A Disappointing Remake Of A Role-playing Classic
When done correctly, remakes can bring back nostalgia of a bygone era and allow a new generation of gamers to experience a classic title. Unfortunately, when a remake falls on the other side of the spectrum it serves to exacerbate issues inherent in the original and in some examples, make them worse than they were before. Whilst Secret Of Mana does have some redeeming features with its unchanged story, charming visuals and excellent sound design, a slew of issues with the core game mechanics make Secret Of Mana a disappointing remake deserving of so much more.
The unchanged story plays host to some well rendered cut scenes
The story remains unchanged for the most part and faithful to the original with a few character cut scenes added that come complete with English and Japanese voice acting. After a brief wall of text detailing the backstory, the game opens with Randi, a young boy from a local village who stumbles upon an ancient sword that wields incredible power and with it, a host of monsters that threaten to overthrow the world. After being forced to leave his peaceful village, Randi sets off for lands unknown to restore the sword to full power and stop an evil witch and an army of monsters from destroying the world. Along the way, Randi joins forces with Primm and Popoi and together they run through a gauntlet of dungeons and bosses across the world to restore the sword to its original glory and banish the monsters whence they came. The simplistic story has a good pace to it but largely serves to showcase the gameplay mechanics and its here that Secret Of Mana stumbles.
Boss fights are the highlight of the flawed combat system
There’s a fine balance between introducing new elements while keeping key components of the original intact and Secret Of Mana gets caught in this trap, unsure where to innovate and where to stay faithful to the original adaptation. With no explanation or tutorial to guide newcomers into the world of Mana, this remake is geared strictly for those already accustomed to the original and even fans of that may run into their own set of issues here. After the brief introduction, more gameplay mechanics are introduced late on that encourage you to use different weapons including poles to vault across with the whip and rocks to crumble with the axe but a lot of this is trial and error. Unless you’re already expecting these moments, newcomers will surely be left scratching their heads, backtracking through dungeons trying to work out if something has been missed.
Mana encourages players to constantly traverse between areas and grind through enemies to reach the next place of refuge. Whilst ordinarily this would be fine, given this is precisely what the original game entailed, Mana’s repetitive, lifeless combat system makes this more of a chore than it should be. Most attacks lack weight unless fully charged and the UI serves to show just how charged your sword is but the wait times feel far too long. You’ll regularly find yourself running in circles to evade attacks before slashing and waiting again for the bar to fill up. Whilst its understandable this refinement was implemented to avoid hack’n’slash tactics, it lacks polish and comes off as more of a hindrance than it should. The hit detection is poorly implemented too, attacks feel floaty and weightless as you slash at enemies and your AI companions are less than helpful and sometimes get stuck behind obstacles. Running into a downed enemy physically moves them across the map too, the death animations are a little wonky and the menu system is difficult to navigate at the best of times. All these issues rear their ugly head the longer you play and although some of this was evident in the original, from a remaster you’d expect Square Enix to iron out some of these issues.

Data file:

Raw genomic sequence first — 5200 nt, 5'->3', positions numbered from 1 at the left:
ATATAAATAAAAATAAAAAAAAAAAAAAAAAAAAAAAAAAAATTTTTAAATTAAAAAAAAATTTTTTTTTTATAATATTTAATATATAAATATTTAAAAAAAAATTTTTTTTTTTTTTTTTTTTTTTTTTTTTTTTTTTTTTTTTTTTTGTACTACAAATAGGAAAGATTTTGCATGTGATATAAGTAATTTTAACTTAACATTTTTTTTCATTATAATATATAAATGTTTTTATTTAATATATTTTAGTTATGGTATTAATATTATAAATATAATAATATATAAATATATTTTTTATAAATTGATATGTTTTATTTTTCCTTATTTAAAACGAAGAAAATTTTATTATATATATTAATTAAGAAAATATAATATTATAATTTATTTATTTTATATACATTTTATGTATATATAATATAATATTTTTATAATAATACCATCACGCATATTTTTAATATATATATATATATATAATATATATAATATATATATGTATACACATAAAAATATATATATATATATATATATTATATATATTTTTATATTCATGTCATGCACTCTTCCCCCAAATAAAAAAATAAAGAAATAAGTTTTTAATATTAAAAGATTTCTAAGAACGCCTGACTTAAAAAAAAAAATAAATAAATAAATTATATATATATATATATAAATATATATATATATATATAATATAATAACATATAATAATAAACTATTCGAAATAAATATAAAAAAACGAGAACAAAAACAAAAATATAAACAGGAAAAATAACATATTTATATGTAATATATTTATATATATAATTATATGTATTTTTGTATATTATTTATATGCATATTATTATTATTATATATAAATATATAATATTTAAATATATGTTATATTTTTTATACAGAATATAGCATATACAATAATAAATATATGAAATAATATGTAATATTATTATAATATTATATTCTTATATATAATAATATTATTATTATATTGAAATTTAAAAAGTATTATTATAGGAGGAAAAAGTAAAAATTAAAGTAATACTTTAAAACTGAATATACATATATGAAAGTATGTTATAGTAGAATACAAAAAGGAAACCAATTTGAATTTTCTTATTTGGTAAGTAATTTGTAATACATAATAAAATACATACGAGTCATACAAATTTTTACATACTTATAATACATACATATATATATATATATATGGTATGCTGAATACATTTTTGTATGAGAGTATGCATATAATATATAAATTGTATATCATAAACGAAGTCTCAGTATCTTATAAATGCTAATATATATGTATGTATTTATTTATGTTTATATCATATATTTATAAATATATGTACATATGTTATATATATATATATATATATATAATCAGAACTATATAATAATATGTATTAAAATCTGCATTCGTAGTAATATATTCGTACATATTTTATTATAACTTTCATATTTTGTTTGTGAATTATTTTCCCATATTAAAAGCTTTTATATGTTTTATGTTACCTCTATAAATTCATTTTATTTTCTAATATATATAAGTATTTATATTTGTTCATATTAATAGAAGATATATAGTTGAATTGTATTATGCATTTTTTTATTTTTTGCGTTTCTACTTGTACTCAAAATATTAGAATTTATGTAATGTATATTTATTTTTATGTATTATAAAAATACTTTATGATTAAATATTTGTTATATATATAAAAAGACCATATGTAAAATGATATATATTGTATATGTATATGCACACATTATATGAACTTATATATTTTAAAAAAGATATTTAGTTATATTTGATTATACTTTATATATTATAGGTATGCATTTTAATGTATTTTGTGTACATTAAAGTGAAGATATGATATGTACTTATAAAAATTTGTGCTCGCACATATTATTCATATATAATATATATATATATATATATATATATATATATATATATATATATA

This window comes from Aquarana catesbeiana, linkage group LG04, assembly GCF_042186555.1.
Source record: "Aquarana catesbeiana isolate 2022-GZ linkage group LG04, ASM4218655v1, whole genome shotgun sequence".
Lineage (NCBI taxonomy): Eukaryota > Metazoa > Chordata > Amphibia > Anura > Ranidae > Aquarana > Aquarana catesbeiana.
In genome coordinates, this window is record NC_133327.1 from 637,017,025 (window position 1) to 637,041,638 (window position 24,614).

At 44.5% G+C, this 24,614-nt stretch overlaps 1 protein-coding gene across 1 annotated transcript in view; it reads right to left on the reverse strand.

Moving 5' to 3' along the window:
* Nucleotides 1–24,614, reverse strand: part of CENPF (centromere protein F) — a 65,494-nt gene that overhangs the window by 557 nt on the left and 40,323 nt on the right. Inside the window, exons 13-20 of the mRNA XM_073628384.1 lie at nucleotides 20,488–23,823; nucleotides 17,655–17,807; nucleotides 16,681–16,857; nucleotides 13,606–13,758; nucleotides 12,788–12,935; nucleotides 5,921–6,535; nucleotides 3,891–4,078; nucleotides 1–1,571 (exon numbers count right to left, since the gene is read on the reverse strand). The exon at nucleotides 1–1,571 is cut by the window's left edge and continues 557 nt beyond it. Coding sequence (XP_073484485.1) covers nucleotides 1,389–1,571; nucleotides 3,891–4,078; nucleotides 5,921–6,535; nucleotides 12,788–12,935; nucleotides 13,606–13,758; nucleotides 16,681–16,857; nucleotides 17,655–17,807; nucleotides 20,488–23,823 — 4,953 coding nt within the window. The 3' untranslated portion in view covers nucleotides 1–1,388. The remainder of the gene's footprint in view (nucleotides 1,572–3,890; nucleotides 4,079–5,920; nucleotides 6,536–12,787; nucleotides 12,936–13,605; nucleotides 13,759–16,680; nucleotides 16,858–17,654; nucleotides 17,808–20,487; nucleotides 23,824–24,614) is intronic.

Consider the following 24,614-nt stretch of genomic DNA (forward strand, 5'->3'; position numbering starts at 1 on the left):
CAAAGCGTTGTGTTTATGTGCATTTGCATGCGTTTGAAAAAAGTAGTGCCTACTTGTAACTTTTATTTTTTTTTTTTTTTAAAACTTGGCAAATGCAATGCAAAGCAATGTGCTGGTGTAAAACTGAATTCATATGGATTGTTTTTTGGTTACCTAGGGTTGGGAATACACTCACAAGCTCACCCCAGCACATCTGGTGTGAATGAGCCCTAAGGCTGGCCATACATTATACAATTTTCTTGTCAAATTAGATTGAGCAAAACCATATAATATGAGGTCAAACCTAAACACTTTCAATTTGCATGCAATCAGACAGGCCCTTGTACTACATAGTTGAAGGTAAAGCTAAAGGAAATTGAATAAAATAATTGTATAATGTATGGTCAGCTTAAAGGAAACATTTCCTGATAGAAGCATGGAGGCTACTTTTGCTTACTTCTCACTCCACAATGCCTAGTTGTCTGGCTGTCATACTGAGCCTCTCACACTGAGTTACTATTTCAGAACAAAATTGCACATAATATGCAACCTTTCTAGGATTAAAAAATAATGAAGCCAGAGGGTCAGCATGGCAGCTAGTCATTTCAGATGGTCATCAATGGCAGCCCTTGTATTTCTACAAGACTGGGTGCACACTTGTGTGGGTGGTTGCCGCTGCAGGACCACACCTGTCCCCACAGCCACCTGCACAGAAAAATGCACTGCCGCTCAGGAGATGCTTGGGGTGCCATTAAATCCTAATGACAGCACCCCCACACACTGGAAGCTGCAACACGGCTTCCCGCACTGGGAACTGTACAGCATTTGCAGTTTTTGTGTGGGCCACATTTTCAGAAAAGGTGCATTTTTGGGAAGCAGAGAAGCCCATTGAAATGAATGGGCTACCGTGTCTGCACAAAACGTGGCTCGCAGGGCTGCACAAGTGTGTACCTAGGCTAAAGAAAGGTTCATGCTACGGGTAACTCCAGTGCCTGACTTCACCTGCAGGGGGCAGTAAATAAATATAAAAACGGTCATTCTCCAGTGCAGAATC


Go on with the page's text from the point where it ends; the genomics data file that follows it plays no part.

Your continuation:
Battling multiple enemies does provide some welcome challenge to the game
The boss battles are where most of the fun and challenge can be found but there’s a real air of unpredictability with these fights that can sometimes swing the favour away from you, no matter how powered up you are. Sometimes a boss remains docile for large stretches of a fight, attacking with minimal fuss allowing for an easy finish but other times the exact same boss can come out of the blocks swinging and bombard you with a plethora of magic and physical attacks. Early on this isn’t so much of a problem but late on it offsets the momentum of the game when each boss should theoretically be tougher than the previous one to beat. The way Mana presents these battles makes it a disjointed affair, preventing a coherent experience playing through the game.
Combat feels weightless and unsatisfying to engage enemies
Visually, Secret Of Mana excels where the gameplay fails. Environments look great and the level design faithfully recaptures the top down feel of the old SNES title which is great to see but along with it comes a host of familiar issues. The dialogue is largely unchanged and the extra additions here serve to enhance the experience including the touched up enemy graphics which are just as imaginative and creatively drawn as they were before. Its such a shame that more care wasn’t put into optimising the combat and making this more accessible for newcomers because with a bit of polish and refinement, Secret Of Mana could have been a decent offering. Aside from the graphics and the sound design, Secret Of Mana is a poor remake, riddled with issues, bugs and core gameplay flaws making it a tough one to recommend to anyone but the biggest fans of the franchise.